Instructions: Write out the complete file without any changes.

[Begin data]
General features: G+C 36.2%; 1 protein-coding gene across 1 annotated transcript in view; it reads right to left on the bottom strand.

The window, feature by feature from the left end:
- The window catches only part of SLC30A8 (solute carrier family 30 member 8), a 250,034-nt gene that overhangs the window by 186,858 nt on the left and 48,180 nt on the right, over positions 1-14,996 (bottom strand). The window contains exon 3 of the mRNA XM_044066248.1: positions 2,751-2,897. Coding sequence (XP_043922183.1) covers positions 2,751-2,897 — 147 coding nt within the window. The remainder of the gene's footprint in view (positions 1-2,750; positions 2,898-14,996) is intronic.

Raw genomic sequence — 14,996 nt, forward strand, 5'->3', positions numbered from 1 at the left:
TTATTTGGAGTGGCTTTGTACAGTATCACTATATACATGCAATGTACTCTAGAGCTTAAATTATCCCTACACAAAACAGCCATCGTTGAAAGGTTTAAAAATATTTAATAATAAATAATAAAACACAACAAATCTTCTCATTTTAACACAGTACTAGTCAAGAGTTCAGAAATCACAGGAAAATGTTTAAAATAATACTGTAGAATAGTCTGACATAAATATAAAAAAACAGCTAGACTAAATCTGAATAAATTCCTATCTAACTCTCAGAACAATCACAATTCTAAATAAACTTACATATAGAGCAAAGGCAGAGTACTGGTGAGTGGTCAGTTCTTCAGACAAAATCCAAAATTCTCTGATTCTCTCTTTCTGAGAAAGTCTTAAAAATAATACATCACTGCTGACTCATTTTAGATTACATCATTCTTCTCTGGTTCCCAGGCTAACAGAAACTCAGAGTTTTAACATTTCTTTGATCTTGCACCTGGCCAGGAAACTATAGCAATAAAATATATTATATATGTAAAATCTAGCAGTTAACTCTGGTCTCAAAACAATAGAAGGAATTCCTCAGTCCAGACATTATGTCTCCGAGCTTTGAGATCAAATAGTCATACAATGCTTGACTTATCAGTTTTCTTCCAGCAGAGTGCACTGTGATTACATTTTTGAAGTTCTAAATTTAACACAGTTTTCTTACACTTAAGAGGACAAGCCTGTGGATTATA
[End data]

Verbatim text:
General features: G+C 36.2%; 1 protein-coding gene across 1 annotated transcript in view; it reads right to left on the bottom strand.

The window, feature by feature from the left end:
- The window catches only part of SLC30A8 (solute carrier family 30 member 8), a 250,034-nt gene that overhangs the window by 186,858 nt on the left and 48,180 nt on the right, over positions 1-14,996 (bottom strand). The window contains exon 3 of the mRNA XM_044066248.1: positions 2,751-2,897. Coding sequence (XP_043922183.1) covers positions 2,751-2,897 — 147 coding nt within the window. The remainder of the gene's footprint in view (positions 1-2,750; positions 2,898-14,996) is intronic.

Raw genomic sequence — 14,996 nt, forward strand, 5'->3', positions numbered from 1 at the left:
TTATTTGGAGTGGCTTTGTACAGTATCACTATATACATGCAATGTACTCTAGAGCTTAAATTATCCCTACACAAAACAGCCATCGTTGAAAGGTTTAAAAATATTTAATAATAAATAATAAAACACAACAAATCTTCTCATTTTAACACAGTACTAGTCAAGAGTTCAGAAATCACAGGAAAATGTTTAAAATAATACTGTAGAATAGTCTGACATAAATATAAAAAAACAGCTAGACTAAATCTGAATAAATTCCTATCTAACTCTCAGAACAATCACAATTCTAAATAAACTTACATATAGAGCAAAGGCAGAGTACTGGTGAGTGGTCAGTTCTTCAGACAAAATCCAAAATTCTCTGATTCTCTCTTTCTGAGAAAGTCTTAAAAATAATACATCACTGCTGACTCATTTTAGATTACATCATTCTTCTCTGGTTCCCAGGCTAACAGAAACTCAGAGTTTTAACATTTCTTTGATCTTGCACCTGGCCAGGAAACTATAGCAATAAAATATATTATATATGTAAAATCTAGCAGTTAACTCTGGTCTCAAAACAATAGAAGGAATTCCTCAGTCCAGACATTATGTCTCCGAGCTTTGAGATCAAATAGTCATACAATGCTTGACTTATCAGTTTTCTTCCAGCAGAGTGCACTGTGATTACATTTTTGAAGTTCTAAATTTAACACAGTTTTCTTACACTTAAGAGGACAAGCCTGTGGATTATA